Having breached its contractual duty to defend Combs in the personal injury action, and having conceded that the settlement with the injured parties was reasonable, the Receiver failed to meet its burden of establishing that it is not obligated to indemnify Combs for the amounts paid in settlement. Contrary to the Receiver's contention, the evidence it presented is inconclusive as to whether Combs employed the person convicted of shooting the three people and therefore fails to demonstrate that Combs could not be subject to liability on the injured plaintiffs' claims for negligent hiring, retention, and supervision, even if the respondeat superior claims are found to be excluded from coverage.

01/0/19         Allmerica Financial Benefit Ins. v. Kokotos

Appellate Division, Second Department

Quick Primer on Applications to Stay Uninsured Motorists Arbitrations
This was a proceeding to stay an underinsured motorist (“UM”) arbitration. For those unfamiliar with New York practice, if an individual claims to have been involved in an accident with a hit-and-run vehicle, there is a requirement, among others, that physical contact with that vehicle is established.  If the UM carrier believes that no physical contact has occurred, it must bring a petition to permanently stay arbitration within 20 days of the demand under Article 75 of our civil practice code  This was such petition.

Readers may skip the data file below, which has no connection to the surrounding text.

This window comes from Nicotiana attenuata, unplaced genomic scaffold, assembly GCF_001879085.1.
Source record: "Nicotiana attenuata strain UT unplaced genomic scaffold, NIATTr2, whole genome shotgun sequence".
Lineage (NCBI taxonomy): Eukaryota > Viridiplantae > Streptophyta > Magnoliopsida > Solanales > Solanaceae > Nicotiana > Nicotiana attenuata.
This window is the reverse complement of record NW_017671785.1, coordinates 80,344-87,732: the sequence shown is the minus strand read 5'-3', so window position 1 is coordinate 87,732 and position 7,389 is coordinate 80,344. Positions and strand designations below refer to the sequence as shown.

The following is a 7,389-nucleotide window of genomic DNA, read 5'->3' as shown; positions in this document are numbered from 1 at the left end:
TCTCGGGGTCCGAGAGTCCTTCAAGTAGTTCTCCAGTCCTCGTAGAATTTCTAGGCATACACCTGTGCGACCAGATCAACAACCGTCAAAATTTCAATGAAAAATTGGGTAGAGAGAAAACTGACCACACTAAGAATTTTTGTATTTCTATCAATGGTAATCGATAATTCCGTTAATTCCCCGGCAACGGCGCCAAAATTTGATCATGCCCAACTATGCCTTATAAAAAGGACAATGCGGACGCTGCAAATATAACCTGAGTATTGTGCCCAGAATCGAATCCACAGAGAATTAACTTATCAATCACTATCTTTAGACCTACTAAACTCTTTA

The lower court scheduled a “framed issue” hearing which is a fact finding hearing to determine whether or not there was physical contact.  The lower court denied the application to stay, finding physical contact and this appeal ensued.

The appellate court noted that the insured has the burden of establishing that the loss sustained was caused by an uninsured vehicle, namely, that physical contact occurred, that the identity of the owner and operator of the offending vehicle could not be ascertained, and that the insured's efforts to ascertain such identity were reasonable.  The court affirmed the finding that the insured lost control of his vehicle after he was struck from behind by another vehicle, which then fled the scene.